Israeli soldier badly wounded in West Bank arrest raid dies

JERUSALEM (AP) — The Israeli military says a soldier who was seriously wounded in action this week has...

US warns Syrian government not to advance on south

BEIRUT (AP) — The United States warned it would take "firm and appropriate measures" to protect a...

Seahawks at Superbowl
George E. Curry NNPA Columnist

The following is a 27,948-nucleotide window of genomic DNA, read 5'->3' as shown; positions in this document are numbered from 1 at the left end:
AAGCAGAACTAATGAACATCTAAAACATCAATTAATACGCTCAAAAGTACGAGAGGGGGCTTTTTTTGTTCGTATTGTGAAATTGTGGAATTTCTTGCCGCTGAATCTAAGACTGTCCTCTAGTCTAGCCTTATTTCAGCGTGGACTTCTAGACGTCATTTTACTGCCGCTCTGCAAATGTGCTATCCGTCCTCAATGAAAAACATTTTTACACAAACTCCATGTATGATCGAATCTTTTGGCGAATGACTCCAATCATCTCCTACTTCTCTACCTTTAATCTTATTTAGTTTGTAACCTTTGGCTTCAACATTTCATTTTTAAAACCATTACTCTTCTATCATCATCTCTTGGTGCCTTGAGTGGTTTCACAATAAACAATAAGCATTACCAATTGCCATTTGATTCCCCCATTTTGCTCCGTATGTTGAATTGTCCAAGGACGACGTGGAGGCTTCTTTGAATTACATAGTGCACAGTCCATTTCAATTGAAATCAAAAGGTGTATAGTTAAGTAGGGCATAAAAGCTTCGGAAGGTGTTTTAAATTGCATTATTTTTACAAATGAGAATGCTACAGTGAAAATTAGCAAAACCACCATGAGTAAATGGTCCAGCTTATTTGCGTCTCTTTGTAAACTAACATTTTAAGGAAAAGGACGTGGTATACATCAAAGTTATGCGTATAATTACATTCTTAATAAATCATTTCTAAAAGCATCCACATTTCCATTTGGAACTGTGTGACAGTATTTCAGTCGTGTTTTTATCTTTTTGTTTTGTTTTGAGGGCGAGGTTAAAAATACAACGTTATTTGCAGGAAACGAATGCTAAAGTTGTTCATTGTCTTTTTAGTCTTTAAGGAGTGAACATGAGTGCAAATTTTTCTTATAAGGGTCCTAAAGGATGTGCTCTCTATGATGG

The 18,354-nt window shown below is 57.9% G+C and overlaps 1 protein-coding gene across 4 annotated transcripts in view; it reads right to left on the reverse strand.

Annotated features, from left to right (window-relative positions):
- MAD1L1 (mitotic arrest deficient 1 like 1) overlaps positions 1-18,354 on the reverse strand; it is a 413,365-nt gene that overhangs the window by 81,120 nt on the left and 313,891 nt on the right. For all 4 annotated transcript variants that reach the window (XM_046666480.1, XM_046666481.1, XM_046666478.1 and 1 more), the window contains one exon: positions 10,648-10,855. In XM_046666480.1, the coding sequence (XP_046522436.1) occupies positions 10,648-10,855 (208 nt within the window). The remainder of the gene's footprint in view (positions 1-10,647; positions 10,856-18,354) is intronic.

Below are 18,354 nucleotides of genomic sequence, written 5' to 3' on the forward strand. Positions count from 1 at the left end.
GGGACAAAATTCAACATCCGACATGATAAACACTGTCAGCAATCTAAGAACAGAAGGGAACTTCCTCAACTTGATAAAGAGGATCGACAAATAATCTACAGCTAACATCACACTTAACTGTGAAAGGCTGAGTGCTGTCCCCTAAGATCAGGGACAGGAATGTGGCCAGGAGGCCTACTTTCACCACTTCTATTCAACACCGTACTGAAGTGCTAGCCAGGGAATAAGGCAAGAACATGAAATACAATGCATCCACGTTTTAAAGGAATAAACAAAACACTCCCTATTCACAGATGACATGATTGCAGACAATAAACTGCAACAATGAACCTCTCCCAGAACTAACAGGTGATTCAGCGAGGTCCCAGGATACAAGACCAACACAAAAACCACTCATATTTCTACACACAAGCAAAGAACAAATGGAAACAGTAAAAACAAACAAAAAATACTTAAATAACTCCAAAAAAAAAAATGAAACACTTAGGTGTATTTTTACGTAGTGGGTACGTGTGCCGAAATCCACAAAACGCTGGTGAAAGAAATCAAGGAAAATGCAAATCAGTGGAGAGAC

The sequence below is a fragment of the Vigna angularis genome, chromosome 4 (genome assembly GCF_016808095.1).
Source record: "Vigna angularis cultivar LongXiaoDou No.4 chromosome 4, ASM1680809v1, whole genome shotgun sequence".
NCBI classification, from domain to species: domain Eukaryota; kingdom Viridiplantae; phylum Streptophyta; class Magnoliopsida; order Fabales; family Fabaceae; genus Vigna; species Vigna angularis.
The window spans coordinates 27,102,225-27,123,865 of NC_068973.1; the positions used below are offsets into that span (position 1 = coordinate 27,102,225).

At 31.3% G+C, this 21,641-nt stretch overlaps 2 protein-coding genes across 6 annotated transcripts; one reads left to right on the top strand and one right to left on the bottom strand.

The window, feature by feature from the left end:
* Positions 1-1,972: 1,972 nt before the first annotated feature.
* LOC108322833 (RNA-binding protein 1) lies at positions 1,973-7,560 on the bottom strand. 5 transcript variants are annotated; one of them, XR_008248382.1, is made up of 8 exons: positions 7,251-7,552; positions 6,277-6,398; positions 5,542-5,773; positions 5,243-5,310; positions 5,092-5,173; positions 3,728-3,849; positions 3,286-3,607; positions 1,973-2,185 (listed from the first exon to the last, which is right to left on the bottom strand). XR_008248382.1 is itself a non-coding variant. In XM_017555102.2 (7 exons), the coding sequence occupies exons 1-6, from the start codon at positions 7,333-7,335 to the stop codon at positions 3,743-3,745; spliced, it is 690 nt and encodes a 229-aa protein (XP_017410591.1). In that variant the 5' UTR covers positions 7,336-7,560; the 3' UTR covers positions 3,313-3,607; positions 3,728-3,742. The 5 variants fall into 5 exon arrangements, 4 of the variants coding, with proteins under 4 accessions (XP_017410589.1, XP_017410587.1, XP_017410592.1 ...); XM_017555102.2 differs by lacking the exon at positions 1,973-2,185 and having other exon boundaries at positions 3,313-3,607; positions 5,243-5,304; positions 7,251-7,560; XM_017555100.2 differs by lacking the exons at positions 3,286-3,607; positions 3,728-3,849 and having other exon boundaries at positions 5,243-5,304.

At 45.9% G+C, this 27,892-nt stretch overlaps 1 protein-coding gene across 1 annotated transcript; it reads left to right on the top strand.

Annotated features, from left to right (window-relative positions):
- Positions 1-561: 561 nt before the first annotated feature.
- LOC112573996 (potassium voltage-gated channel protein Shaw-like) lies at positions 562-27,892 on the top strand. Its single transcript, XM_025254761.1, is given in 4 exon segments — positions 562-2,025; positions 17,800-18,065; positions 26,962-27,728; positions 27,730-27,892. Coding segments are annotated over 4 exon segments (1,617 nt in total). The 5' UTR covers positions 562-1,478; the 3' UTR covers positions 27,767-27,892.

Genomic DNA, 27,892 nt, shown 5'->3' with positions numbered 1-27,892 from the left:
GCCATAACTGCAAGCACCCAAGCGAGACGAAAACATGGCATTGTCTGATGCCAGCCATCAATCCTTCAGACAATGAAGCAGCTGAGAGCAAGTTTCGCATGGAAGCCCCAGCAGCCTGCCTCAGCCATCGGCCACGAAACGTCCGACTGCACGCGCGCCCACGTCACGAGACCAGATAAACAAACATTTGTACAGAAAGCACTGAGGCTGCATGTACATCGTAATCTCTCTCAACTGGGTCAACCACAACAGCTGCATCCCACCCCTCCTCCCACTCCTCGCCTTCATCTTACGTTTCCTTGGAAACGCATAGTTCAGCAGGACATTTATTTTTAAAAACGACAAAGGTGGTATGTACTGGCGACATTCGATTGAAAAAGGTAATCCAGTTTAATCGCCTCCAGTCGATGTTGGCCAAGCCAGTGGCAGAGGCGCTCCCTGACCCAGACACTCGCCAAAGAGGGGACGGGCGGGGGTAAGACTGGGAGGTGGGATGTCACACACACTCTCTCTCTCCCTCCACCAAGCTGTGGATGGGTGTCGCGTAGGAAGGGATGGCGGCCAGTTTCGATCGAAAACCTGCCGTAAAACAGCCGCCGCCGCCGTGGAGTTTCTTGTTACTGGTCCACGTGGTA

Prior to Sunday’s Super Bowl, I told anyone who would listen that I like both the Denver Broncos and the Seattle Seahawks, so I wouldn’t be terribly disappointed regardless of who won the game. But…I was hoping Seattle would emerge the victor and I will tell you why. First, because as a former high school and college quarterback, I am partial to teams with a Black starting QB. In Seattle’s case, their first and second team quarterbacks are African American. To understand the significance of this breakthrough, for years, Blacks were not allowed to play quarterback or middle linebacker at major universities or in the pros. Quarterback in particular was the glamour position and any African American coming up through the ranks as a quarterback was usually converted to a defensive back or a wide receiver, if they made it to the NFL. Regardless of how great a Black quarterback was at an HBCU, for example, he didn’t get a chance to showcase his quarterbacking skill at the pro level. It was as if the scouts thought Black teams played football with 10 men instead of 11. Even a, shall we say, passing look at history would have dispelled that notion. “Fritz” Pollard was professional football’s first Black quarterback in 1920, leading the Akron Pros to victory in the NFL’s first championship game. In the modern era, James Harris, the Grambling great, became the first regular starter for the Buffalo Bills in 1969. Nearly 20 years later, in 1988, another ex-Grambling QB, Doug Williams, became the first Black to start and win a Super Bowl. This season was hailed as the Year of the Black Quarterback in the NFL, with nine starting on the third weekend of the season. The second reason I was pulling for Seattle was their coach, Pete Carroll. I always enjoyed his brand of football when he was head coach of the University of Southern California. But my respect for him deepened when I learned he regularly made midnight trips to the ‘hood in an effort to curb gang violence. LA Times columnist Kurt Streeter would later write: “Few know that about twice a month Carroll leaves his comfy digs at USC, hops in the back of a beaten Camry driven by a former gang member and heads to South L.A. neighborhoods where the snap of gunfire and the anguish of death occur with the steady regularity of a metronome. “These are not recruiting visits. He’s trying to save lives. “Most often, he arrives near midnight and walks shadowy streets with that familiar, electric strut, surrounded by little boys, grandparents, crack heads and gang toughs. He empathizes, listens, encourages, laughs. He talks about jobs and kids and marriage, about perspective and courage, about how difficult it must be to be caught in the madness of the streets. “He realizes that some might think he’s a fool, that some might say he should pay no mind to gang members. Naysayers do not stop him.” My third reason for cheering for Seattle is that they’ve often been called misfits, with many so-called experts questioning their ability to play in the NFL. However, one-by-one, the players, many of whom were drafted in the low rounds, if at all, have proven their critics wrong. Case in point: Seahawks linebacker Malcolm Smith, the game’s Most Valuable Player, wasn’t picked until 242nd in the 2011 NFL draft. Yet on Sunday, he was the star among stars, making nine tackles, recovering a Demaryius Thomas fumble early in the third quarter, and with less than four minutes remaining in the game, intercepting a Peyton Manning pass and returning it 69 yards for a touchdown. And there was that quarterback who, at 5’11” would never make it in the NFL. At least, that’s what they told Russell Wilson. All he did Sunday was lead his team to a Super Bowl victory in his second year as a pro. When he was younger, he attended a football camp organized by Peyton Manning. But on Sunday, Wilson was playing as though he were the instructor and Manning was his pupil. Richard Sherman again proved he is NFL’s best cornerback. After Seattle’s division playoff game against San Francisco, he was depicted as a loudmouth defender lacking class. What the talking heads didn’t say was that he had extended a hand to Michael Crabtree, a gesture that was rejected, before he boasted that the 49’ers should have known better than trying to complete a pass on his side of the field. Anyone who has ever played organized football realizes that’s the mindset of defensive backs: Don’t even think about it. When Colin Kaepernick, another Black quarterback, tested him near the end of the division title game, Sherman may him pay. For a group of so-called misfits who routed the favored Denver Broncos 43-8, the Lombardi Trophy seems to fit them very well. George E. Curry, former editor-in-chief of Emerge magazine, is editor-in-chief of the National Newspaper Publishers Association News Service (NNPA.) He is a keynote speaker, moderator, and media coach. Curry can be reached through his Web site, www.georgecurry.com. You can also follow him at www.twitter.com/currygeorge and George E. Curry Fan Page on Facebook